Study after study tells us that CMOs rank lead generation as their #1 priority and one of their biggest sources of frustration. So if we practice the tired “what keeps you up at night” exercise — I think we know the answer. Most of our clients and prospects need to generate more qualified leads and they admit that they don’t really have the tools or know how to do it. I speak at conferences where I am surrounded by agency owners who drive leads for their clients. But even among these agencies — there’s still a lot of discussion on how to develop a better strategy and how to help the clients embrace the technology that is part of the solution today. The truth is, many business leaders and many agencies (maybe you?) haven’t yet embraced the 2020 version of driving leads for our clients. There are lots of reasons why (cost, complexity, lack of content, etc.) but the truth is — if our agencies don’t figure out how to deliver on this need, someone else will. I don’t believe it’s optional today. A story I wrote for Forbes on marketing automation highlights this topic. How are you bringing new leads to your clients and what role does marketing automation play in that model? By the way — this isn’t just a challenge for our clients. How are you driving right fit prospects (not just anyone who walks in the door) to your agency? This was originally published in the weekly AMI newsletter. To subscribe, click here.
I learned a few things spending two days with 30+ agency employees who are charged with delivering digital (websites, digital media, SEO/SEM, Adwords, apps, marketing automation, etc.) to agency clients. We did a deep dive into how they’re getting it done and how they’re staying current. One recurring theme kept cropping up and that was the idea that agency owners and your account service team need to stay current too. You don’t need to know how to do it, but you sure need to know how to talk about it and sell it. You and your AEs also need to, if you haven’t already, wrap your heads around the complexity of the work and how fluid it is in terms of the tools, techniques and unfortunately, the time it takes to get something done. Bottom line is that the agencies that are making money on their digital projects are the ones who are working together to assemble proposals, timelines and setting client expectations. That last one, in particular, is a doozy!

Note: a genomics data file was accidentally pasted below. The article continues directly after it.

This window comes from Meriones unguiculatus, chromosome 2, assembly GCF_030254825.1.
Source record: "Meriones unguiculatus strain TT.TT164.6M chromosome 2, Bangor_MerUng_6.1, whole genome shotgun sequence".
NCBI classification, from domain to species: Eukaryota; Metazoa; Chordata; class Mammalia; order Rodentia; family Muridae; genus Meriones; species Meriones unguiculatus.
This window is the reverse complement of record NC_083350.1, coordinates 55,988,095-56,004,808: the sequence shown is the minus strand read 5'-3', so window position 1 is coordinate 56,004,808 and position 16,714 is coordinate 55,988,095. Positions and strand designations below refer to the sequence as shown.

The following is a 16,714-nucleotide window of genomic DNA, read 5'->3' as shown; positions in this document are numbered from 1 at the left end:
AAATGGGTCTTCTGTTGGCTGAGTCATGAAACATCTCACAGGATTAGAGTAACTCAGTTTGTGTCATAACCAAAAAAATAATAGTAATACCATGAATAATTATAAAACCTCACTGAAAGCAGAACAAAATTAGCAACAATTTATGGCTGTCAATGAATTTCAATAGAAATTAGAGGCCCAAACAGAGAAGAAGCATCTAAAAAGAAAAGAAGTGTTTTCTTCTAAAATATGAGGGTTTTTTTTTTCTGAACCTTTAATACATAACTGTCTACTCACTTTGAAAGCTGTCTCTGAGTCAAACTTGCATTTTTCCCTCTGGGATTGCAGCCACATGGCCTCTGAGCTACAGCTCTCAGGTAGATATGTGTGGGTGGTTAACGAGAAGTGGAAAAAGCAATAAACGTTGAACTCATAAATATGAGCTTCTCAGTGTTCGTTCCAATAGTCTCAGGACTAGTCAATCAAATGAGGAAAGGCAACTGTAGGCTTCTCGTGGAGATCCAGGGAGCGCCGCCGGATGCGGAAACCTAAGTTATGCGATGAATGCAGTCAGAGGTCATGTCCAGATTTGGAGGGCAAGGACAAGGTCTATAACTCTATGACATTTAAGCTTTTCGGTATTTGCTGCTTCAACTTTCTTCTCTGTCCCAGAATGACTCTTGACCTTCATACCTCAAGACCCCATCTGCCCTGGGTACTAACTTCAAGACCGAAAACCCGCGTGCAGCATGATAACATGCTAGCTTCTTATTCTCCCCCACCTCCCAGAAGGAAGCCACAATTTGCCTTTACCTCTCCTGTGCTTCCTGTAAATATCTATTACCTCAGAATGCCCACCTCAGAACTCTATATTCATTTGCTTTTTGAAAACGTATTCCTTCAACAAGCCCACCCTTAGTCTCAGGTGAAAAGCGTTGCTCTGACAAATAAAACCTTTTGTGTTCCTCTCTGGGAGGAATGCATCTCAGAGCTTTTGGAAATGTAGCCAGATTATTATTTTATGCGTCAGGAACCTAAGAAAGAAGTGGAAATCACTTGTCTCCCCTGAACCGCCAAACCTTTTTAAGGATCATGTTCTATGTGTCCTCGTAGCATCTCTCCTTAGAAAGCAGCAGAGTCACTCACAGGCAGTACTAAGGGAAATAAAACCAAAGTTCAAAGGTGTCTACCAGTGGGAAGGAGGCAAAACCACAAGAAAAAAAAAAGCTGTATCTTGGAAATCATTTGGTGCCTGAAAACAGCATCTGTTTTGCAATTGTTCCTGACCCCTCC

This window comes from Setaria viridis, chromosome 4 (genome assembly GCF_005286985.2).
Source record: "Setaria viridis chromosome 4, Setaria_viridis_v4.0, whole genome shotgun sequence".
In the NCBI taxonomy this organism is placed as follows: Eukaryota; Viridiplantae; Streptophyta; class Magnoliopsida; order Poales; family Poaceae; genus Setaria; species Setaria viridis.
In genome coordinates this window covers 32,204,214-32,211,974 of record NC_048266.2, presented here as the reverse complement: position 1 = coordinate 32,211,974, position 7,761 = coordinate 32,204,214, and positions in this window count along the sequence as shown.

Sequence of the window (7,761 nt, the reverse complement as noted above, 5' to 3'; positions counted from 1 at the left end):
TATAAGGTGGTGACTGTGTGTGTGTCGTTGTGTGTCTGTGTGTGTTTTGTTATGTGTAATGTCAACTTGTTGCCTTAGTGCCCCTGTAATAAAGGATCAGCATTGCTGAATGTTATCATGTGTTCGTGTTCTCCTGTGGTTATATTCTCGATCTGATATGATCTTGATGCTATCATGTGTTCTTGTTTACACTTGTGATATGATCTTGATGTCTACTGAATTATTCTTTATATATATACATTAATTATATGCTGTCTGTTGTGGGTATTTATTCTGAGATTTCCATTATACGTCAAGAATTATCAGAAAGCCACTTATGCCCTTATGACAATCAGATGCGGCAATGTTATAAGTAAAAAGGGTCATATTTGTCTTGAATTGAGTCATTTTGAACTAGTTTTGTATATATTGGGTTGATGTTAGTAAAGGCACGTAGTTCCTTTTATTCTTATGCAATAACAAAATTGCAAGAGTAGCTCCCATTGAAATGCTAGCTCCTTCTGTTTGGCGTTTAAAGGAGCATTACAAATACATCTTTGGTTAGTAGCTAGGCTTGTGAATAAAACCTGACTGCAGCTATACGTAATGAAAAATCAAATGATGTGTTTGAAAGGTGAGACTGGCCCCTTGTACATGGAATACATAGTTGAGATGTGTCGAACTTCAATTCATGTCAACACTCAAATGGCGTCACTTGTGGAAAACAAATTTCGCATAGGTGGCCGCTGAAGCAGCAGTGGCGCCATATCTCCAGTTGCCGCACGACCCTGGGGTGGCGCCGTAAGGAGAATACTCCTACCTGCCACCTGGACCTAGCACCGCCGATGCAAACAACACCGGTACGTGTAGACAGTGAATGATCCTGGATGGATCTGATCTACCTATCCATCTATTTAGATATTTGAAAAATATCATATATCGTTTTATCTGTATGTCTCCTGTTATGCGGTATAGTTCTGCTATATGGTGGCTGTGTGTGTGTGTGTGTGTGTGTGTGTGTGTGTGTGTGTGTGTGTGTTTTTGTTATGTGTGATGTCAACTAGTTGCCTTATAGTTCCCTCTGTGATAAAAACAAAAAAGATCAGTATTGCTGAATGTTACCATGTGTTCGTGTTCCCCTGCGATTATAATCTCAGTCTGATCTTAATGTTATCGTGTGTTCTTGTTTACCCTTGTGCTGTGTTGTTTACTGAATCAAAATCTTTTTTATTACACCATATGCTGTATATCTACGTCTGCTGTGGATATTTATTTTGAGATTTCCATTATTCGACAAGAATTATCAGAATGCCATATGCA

During a recent podcast, my guest, C.C. Chapman, made a rather blunt statement about agency content creation. His assertion? Every day, agencies violate the “speak human” mantra. Instead of treating potential and current clients respectfully, they throw out acronyms and gibberish, making readers scratch their heads and ultimately turn away. And we have the audacity to wonder why clients are tuning us out. To be sure, Chapman is the no-nonsense, straight-shooting author of books such as Content Rules and Amazing Things Will Happen. In this case, he's also brutally correct. If agencies want their content to have punch and traction, they need to stop writing for each other and begin writing for people who aren’t enmeshed in agency jargon. In other words, it’s time to wipe the slate clean and start creating content your clients can actually appreciate. Differentiate, for goodness’ sake. What separates one agency from another? It’s not all the bold logos or shiny websites — every agency has those. Instead, it’s the culture and brand, the community of individuals who make up the agency. To truly distinguish itself, agencies have to define their uniqueness. Are they playful? Outdoorsy? Musically inclined? These are the differentiators that matter. When a prospect has to choose between three relatively similar agencies, chemistry counts. Where does content come into this picture? Most clients do their homework online by examining digital footprints. According to Demand Gen Report, roughly half of all clients will read no fewer than three content pieces before contacting a prospective agency. Besides, marketers recognize and respect smart content. According to a survey by LinkedIn, nearly three-quarters of marketers have a content strategy for their businesses, allocating as much as 46% of their budget to content marketing. If an agency’s web presence [...]